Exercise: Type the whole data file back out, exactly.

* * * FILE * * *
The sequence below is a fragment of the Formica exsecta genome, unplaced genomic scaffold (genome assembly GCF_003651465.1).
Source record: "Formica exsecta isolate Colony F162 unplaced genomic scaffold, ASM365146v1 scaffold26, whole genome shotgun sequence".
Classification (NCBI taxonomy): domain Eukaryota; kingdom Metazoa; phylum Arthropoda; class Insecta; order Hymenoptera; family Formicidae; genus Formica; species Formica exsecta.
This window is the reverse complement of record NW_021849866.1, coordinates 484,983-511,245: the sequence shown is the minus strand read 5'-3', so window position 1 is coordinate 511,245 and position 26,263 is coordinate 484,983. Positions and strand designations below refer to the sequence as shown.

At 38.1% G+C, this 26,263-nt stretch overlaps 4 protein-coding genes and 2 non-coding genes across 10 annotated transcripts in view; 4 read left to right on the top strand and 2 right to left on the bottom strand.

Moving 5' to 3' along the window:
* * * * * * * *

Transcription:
The sequence below is a fragment of the Formica exsecta genome, unplaced genomic scaffold (genome assembly GCF_003651465.1).
Source record: "Formica exsecta isolate Colony F162 unplaced genomic scaffold, ASM365146v1 scaffold26, whole genome shotgun sequence".
Classification (NCBI taxonomy): domain Eukaryota; kingdom Metazoa; phylum Arthropoda; class Insecta; order Hymenoptera; family Formicidae; genus Formica; species Formica exsecta.
This window is the reverse complement of record NW_021849866.1, coordinates 484,983-511,245: the sequence shown is the minus strand read 5'-3', so window position 1 is coordinate 511,245 and position 26,263 is coordinate 484,983. Positions and strand designations below refer to the sequence as shown.

At 38.1% G+C, this 26,263-nt stretch overlaps 4 protein-coding genes and 2 non-coding genes across 10 annotated transcripts in view; 4 read left to right on the top strand and 2 right to left on the bottom strand.

Moving 5' to 3' along the window: